The ethereal beauty of Murang’a part.

So we have started this thing where we go cycling every Sunday on different routes around Murang’a county.

This past Sunday, we had proposed to go cycling up the Murang’a-Kīríainí road and turning off at Mahùa-iní, then towards Mùkùrweiní- Kímathi- kígetuiní- Sagana-Murang’a and then finally back to Thanda Maria.

We were a little apprehensive about the proposed route because the climb towards Kíría-iní from Murang’a was very steep and intimidating . It was like the mountain stages of the Tour de France or the Giro d’Italia but we were dreaming no small dreams. 

Personally, I was keen on conquering the mountains. I wanted to be Marco Pantani, king of the mountains.

So Sunday morning came and we started making phone calls about the proposed rendezvous . Our elite level cyclist that had a birthday party the previous weekend had held another post birthday throat irrigation party the previous day. I highly doubted whether he would make it. Around 0930hrs , credible reports reached us that he had over- hydrated his larynx the previous night and was passed out in his house.

My uncle, who had joined us the previous Sunday and who beat all pre-match predictions by completing the grueling 60km stretch was not picking up his phone. We started getting suspicious.

I went out with my pickup and picked up the bike that I had intended to use because the climb was not the kind to be played with. The bike had to be capable of handling it without wanting to kill you.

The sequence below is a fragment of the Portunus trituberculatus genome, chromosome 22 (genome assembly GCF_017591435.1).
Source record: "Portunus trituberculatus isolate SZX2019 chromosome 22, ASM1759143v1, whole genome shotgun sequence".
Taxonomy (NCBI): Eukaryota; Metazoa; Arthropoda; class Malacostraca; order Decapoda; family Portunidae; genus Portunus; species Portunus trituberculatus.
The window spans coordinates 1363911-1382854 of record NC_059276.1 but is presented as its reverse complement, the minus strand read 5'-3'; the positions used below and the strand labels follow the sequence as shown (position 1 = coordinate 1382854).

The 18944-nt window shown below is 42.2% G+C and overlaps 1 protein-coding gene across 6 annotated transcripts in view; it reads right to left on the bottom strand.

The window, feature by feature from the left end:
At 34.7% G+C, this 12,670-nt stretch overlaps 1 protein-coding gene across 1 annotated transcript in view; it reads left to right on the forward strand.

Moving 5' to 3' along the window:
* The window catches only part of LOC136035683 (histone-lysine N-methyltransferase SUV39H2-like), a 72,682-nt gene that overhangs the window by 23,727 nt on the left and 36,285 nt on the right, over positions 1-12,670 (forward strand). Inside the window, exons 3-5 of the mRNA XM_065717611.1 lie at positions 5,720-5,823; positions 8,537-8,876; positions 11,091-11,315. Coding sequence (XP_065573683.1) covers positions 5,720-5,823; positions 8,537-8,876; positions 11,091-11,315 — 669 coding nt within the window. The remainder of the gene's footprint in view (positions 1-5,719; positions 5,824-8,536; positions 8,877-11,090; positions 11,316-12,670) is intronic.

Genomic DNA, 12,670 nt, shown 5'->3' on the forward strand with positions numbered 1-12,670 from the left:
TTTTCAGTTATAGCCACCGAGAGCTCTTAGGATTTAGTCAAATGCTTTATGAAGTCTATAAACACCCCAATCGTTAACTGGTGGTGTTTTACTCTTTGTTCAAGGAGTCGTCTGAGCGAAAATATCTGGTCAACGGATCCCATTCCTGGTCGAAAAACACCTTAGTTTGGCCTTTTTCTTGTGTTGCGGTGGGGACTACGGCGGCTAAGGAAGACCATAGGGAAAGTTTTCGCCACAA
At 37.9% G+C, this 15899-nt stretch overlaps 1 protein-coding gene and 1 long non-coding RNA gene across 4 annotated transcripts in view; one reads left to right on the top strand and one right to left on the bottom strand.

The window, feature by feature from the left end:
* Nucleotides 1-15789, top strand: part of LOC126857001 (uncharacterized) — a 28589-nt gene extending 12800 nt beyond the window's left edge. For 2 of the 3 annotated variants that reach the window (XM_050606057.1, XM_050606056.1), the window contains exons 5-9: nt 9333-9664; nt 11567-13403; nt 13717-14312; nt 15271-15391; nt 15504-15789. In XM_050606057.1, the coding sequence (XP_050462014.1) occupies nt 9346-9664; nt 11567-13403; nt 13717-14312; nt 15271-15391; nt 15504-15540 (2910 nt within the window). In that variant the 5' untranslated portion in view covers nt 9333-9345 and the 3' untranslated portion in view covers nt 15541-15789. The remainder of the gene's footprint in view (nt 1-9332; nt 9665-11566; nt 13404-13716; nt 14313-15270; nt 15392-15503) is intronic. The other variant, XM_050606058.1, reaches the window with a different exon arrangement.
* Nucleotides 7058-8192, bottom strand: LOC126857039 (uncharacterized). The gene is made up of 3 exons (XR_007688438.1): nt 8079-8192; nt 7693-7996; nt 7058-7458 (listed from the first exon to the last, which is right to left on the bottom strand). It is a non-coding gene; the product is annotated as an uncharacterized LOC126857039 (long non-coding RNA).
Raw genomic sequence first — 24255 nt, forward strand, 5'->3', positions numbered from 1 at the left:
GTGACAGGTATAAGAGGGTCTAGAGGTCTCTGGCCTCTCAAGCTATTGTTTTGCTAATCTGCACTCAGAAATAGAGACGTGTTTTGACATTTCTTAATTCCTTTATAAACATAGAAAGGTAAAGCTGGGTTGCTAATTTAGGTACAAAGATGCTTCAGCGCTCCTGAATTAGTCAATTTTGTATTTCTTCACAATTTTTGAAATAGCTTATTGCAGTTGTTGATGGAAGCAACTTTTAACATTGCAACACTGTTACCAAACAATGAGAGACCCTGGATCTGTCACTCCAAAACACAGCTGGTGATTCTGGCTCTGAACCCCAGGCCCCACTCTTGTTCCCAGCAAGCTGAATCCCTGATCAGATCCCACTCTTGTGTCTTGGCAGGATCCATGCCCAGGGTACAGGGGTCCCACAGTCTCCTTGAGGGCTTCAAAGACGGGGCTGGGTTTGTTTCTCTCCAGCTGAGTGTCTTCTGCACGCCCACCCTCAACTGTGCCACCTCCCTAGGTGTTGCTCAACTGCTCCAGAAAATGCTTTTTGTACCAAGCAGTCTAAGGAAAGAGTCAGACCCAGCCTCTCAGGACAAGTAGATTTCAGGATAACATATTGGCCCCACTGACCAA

When I got home, I met my young neighbour, Jackie, another fitness enthusiast. I have worked out with her a few times before and I knew that she was in seriously good shape, so I  asked her if she wanted to come. Without hesitation, she said yes. I gave her my carefully selected bicycle.

My friend Ndegwa had also expressed interest for the third week in a row, though he was always a no show on race day. The Ninja is seriously flaky; he always grows an errand out of thin air on race day. I set out to his house to see to it that he came this time around. Ironically, he has by a long distance, the best bicycle of the lot. I waited for him outside his house until he got ready, he wasn’t lying himself of this one.

Now that I had given out my bike, I had to look for another one capable of making the climb at very short notice. The options available to me were pretty bad. Finally, I had to settle on my friend Waguta’s mineral crasher masquerading as a mountain bike. I was willing to risk permanent birth control just to make the climb.

Finally, six aspiring cyclists rendezvoused at  the Total service station around 11am. We then tried to reach the two remaining participants, my uncle and a Ninja by the name of Ben, via phone. 

Ben picked up his phone but said that he had only just woken up from his beauty sleep.

My uncle also picked up his phone but he said he had developed a stomach upset. He said, and I quote, “ní ndírakunyo ní nda”. That is Gíkùyù for ‘ I am being pinched by my stomach’. Not as convincing as the more thorough and customary, “ní ndírarío ní nda”, which translates to, “ I am being eaten by my stomach’. 

He had the kind that didn’t require inpatient attention but effectively ruled one out of a cycling climb. 

Since he was out, his ambulance, which had come in handy the last time around, was out too. Now, if you died, you died.